Archive for March 21, 2013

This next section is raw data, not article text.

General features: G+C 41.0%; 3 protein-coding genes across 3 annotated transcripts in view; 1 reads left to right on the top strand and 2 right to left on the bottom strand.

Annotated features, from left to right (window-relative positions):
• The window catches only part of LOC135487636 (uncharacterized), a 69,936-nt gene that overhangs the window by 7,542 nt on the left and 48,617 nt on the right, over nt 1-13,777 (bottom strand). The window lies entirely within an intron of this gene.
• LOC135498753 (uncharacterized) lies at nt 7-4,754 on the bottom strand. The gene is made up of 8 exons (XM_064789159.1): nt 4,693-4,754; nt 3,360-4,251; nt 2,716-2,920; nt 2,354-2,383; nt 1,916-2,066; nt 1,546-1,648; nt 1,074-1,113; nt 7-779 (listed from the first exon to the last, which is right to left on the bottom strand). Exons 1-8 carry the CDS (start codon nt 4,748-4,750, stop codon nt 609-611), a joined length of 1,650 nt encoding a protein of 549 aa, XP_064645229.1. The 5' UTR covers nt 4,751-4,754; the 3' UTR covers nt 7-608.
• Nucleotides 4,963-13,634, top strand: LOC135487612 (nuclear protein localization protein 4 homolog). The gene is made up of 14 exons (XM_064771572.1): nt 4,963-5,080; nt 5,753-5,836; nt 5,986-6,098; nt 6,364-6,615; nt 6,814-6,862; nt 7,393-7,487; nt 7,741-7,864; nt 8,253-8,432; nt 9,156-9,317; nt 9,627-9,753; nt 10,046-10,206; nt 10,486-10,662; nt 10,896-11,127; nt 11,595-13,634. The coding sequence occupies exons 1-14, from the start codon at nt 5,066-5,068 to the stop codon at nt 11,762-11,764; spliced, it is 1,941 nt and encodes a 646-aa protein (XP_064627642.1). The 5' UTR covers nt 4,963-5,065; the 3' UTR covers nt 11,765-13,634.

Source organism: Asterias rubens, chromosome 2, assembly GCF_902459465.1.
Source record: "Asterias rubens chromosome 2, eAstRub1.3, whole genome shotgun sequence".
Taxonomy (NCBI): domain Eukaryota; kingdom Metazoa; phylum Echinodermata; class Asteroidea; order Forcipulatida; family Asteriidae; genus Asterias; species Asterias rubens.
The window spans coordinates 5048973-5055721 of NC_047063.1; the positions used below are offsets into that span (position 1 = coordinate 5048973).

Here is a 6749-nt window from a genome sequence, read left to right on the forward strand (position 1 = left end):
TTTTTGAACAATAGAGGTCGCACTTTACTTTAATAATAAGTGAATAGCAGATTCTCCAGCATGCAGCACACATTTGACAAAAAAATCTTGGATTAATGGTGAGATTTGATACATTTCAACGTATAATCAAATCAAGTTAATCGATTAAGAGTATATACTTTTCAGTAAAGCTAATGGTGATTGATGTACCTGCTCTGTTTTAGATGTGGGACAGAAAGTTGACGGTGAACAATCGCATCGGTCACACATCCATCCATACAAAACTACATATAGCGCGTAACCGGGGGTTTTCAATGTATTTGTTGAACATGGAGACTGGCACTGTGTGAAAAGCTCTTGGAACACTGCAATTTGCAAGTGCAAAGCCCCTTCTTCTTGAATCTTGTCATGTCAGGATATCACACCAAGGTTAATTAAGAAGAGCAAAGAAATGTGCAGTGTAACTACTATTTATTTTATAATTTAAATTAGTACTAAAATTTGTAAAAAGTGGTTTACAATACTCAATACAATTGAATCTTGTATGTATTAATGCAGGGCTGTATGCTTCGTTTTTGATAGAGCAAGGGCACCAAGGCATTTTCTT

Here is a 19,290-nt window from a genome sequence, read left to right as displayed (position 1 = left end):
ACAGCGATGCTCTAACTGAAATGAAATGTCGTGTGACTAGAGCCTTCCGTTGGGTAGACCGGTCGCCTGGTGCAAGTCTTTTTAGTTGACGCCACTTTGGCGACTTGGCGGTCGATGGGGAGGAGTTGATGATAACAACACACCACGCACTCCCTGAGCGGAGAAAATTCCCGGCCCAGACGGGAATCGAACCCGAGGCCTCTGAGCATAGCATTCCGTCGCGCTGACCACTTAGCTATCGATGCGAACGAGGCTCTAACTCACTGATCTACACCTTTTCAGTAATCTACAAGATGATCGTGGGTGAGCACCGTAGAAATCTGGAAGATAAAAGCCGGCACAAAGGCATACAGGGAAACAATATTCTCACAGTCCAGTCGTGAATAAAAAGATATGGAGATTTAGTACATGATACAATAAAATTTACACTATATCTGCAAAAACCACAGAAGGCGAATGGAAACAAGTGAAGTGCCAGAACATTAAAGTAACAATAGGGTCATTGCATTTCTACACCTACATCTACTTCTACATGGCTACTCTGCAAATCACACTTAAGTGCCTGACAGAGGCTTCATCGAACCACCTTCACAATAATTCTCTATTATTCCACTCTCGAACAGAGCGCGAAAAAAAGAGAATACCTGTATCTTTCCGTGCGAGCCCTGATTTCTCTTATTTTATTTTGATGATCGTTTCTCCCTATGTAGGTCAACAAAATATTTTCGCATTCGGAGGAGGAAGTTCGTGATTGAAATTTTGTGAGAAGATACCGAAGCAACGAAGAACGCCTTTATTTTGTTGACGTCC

Not too many people are familiar with law terms, but there are only dictionaries for everyone who is interested in learning the proper use of legal terminology. If you are a law student, becoming familiar with law terms is always a wise policy. But these are probably not the only people who are interested in the proper use of law terms. There are, in fact, any number of people who are interested in the proper use of legal terms. Some of these might be a little bit surprising, but they probably make sense upon further investigation. Someone is probably as likely to visit Wikipedia to look up the word “litigation” if he or she is reading a John Grisham novel as they are if they are looking for the solution for a term paper. This is because many online dictionaries and encyclopedias can provide a good introduction to law terminology, but they are not the end of a process. Rather, they are the beginning of it. It is for this reason that law terms are everywhere, but in depth analysis of what these law terms actually mean can often only be found in the analogues of the courts. The Supreme Court, for instance, expounds greatly upon the applicability of certain law terms, a process known as precedent which allows certain terms to take on different levels of significance over time. These precedents for law terms also allow lawyers who come afterward to express the applicability of law terms to various situations. It is for this reason that many people will look to the filings or summaries of Supreme Court cases to determine how legal terms ought to apply to specific matters at hand. These law terms can be looked up in databases and on other websites. A process which makes the study of the law much easier. And it is for this reason that filing law terms is so important. The court decisions of the past echo in the present.